Last updated: May 26, 2011 - 8:50am
[Commentary] It was probably inevitable that when Nicolas Sarkozy invited the leaders of the world’s biggest technology companies and high representatives of Silicon Valley to Paris to mull over the future of the Internet, a culture war would break out.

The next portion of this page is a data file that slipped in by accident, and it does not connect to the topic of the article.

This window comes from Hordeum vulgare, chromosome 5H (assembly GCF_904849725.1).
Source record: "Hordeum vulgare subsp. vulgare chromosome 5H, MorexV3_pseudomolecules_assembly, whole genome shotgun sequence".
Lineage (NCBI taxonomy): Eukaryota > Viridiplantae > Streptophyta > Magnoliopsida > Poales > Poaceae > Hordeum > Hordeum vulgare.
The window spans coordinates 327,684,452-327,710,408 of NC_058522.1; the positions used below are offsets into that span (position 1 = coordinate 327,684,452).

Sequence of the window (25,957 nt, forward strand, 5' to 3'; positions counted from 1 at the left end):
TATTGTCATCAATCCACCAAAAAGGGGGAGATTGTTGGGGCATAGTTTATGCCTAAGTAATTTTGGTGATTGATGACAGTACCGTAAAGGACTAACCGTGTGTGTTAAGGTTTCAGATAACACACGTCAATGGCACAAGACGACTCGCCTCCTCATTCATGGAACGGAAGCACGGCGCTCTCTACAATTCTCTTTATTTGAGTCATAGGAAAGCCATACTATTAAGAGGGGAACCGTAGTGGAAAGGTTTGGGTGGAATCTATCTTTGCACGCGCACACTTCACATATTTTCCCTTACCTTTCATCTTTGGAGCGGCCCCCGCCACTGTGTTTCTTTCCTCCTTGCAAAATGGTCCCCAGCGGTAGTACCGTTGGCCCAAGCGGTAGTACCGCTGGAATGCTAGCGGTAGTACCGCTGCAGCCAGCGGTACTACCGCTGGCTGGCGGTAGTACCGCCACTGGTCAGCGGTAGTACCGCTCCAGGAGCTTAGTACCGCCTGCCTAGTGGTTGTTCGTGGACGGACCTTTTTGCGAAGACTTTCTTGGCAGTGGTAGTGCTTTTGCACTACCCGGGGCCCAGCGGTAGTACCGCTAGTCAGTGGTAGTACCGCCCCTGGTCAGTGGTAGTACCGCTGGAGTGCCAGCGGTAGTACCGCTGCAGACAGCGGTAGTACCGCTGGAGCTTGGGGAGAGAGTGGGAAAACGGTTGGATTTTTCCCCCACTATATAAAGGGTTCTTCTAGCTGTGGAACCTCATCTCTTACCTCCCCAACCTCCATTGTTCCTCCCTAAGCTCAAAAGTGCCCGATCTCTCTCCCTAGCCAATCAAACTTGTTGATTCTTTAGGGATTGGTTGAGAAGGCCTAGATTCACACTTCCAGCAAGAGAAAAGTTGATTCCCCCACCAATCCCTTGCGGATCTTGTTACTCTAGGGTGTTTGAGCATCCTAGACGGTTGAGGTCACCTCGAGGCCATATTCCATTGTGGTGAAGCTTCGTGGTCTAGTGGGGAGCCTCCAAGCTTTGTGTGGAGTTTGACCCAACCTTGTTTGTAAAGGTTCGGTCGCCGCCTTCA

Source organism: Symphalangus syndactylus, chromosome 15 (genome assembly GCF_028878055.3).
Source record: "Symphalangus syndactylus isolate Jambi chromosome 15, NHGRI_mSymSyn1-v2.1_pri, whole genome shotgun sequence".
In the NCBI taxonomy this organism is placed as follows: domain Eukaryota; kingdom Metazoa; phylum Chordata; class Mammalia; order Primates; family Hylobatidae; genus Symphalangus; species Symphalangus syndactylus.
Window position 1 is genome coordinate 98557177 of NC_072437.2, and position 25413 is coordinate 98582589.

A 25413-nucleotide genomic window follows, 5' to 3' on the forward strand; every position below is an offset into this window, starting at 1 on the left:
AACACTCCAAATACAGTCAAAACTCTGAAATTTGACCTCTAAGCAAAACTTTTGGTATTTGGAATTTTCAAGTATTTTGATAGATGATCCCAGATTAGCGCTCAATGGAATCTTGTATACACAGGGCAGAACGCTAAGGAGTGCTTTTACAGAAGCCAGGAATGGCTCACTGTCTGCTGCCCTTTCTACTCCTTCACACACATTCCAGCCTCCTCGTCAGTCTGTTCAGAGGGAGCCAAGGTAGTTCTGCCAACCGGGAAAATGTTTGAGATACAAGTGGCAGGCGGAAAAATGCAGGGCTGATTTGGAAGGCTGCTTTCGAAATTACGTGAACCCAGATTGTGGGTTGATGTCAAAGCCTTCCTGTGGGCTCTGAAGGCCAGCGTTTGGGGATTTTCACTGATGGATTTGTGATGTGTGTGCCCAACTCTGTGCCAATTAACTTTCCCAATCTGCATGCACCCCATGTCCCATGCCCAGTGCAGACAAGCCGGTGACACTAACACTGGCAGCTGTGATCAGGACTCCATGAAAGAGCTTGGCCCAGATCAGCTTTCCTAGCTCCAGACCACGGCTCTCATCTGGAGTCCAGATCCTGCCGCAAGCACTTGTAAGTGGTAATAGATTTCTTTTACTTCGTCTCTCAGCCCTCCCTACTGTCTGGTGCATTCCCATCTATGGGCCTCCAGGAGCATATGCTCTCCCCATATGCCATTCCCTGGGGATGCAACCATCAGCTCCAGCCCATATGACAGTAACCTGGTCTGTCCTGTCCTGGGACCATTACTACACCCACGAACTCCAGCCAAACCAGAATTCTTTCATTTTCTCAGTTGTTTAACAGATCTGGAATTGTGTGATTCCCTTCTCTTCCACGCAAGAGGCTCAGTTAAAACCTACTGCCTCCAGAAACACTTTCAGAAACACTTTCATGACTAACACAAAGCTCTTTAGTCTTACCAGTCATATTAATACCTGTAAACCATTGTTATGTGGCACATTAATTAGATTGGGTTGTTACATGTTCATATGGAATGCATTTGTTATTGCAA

At one extreme was the French president, who has backed one of the strictest anti-piracy enforcement laws of any country. At the other end were activists and open source advocates such as John Perry Barlow of the Electronic Frontier Foundation and Yochai Benkler, a Harvard law professor, warning governments to back off. The Internet was not broken now, they said, but efforts to protect publishers, film and music companies could break it. The truth, inevitably, lies in the middle but the president is right about one thing. It is jejune to treat copyright enforcement as a breach of human rights, ethically equivalent to cracking down on free speech in China or the Middle East. Governments need to tread lightly to avoid damaging innovation but the Internet cannot become a safe harbor for illegality.
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